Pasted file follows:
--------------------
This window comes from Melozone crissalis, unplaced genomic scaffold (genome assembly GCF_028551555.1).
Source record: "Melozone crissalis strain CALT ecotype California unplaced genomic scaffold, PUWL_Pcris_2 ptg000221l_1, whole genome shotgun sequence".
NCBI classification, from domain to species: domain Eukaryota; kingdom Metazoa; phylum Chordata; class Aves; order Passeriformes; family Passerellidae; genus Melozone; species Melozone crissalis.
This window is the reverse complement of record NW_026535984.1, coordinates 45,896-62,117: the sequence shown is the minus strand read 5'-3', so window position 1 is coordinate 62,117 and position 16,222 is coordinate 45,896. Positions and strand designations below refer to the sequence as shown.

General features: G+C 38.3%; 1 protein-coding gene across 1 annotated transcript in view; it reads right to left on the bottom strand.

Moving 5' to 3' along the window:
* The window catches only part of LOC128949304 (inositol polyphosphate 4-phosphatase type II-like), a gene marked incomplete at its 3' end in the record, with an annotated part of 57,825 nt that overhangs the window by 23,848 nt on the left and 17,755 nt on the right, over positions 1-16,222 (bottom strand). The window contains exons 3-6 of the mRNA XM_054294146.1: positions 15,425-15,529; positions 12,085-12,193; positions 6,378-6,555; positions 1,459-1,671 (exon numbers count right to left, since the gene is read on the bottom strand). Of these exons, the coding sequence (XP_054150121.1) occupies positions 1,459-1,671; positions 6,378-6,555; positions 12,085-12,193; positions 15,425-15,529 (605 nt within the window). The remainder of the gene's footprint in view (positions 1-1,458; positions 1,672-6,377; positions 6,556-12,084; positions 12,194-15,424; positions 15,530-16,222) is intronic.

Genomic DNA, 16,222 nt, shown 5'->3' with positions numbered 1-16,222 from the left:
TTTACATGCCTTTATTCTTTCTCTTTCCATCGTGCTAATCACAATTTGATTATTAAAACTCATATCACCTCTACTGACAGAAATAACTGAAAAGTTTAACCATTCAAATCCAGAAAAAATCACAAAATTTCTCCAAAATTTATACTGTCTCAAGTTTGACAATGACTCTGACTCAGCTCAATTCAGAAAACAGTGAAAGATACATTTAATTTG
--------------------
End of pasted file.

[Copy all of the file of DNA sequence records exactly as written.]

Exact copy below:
This window comes from Melozone crissalis, unplaced genomic scaffold (genome assembly GCF_028551555.1).
Source record: "Melozone crissalis strain CALT ecotype California unplaced genomic scaffold, PUWL_Pcris_2 ptg000221l_1, whole genome shotgun sequence".
NCBI classification, from domain to species: domain Eukaryota; kingdom Metazoa; phylum Chordata; class Aves; order Passeriformes; family Passerellidae; genus Melozone; species Melozone crissalis.
This window is the reverse complement of record NW_026535984.1, coordinates 45,896-62,117: the sequence shown is the minus strand read 5'-3', so window position 1 is coordinate 62,117 and position 16,222 is coordinate 45,896. Positions and strand designations below refer to the sequence as shown.

General features: G+C 38.3%; 1 protein-coding gene across 1 annotated transcript in view; it reads right to left on the bottom strand.

Moving 5' to 3' along the window:
* The window catches only part of LOC128949304 (inositol polyphosphate 4-phosphatase type II-like), a gene marked incomplete at its 3' end in the record, with an annotated part of 57,825 nt that overhangs the window by 23,848 nt on the left and 17,755 nt on the right, over positions 1-16,222 (bottom strand). The window contains exons 3-6 of the mRNA XM_054294146.1: positions 15,425-15,529; positions 12,085-12,193; positions 6,378-6,555; positions 1,459-1,671 (exon numbers count right to left, since the gene is read on the bottom strand). Of these exons, the coding sequence (XP_054150121.1) occupies positions 1,459-1,671; positions 6,378-6,555; positions 12,085-12,193; positions 15,425-15,529 (605 nt within the window). The remainder of the gene's footprint in view (positions 1-1,458; positions 1,672-6,377; positions 6,556-12,084; positions 12,194-15,424; positions 15,530-16,222) is intronic.

Genomic DNA, 16,222 nt, shown 5'->3' with positions numbered 1-16,222 from the left:
TTTACATGCCTTTATTCTTTCTCTTTCCATCGTGCTAATCACAATTTGATTATTAAAACTCATATCACCTCTACTGACAGAAATAACTGAAAAGTTTAACCATTCAAATCCAGAAAAAATCACAAAATTTCTCCAAAATTTATACTGTCTCAAGTTTGACAATGACTCTGACTCAGCTCAATTCAGAAAACAGTGAAAGATACATTTAATTTG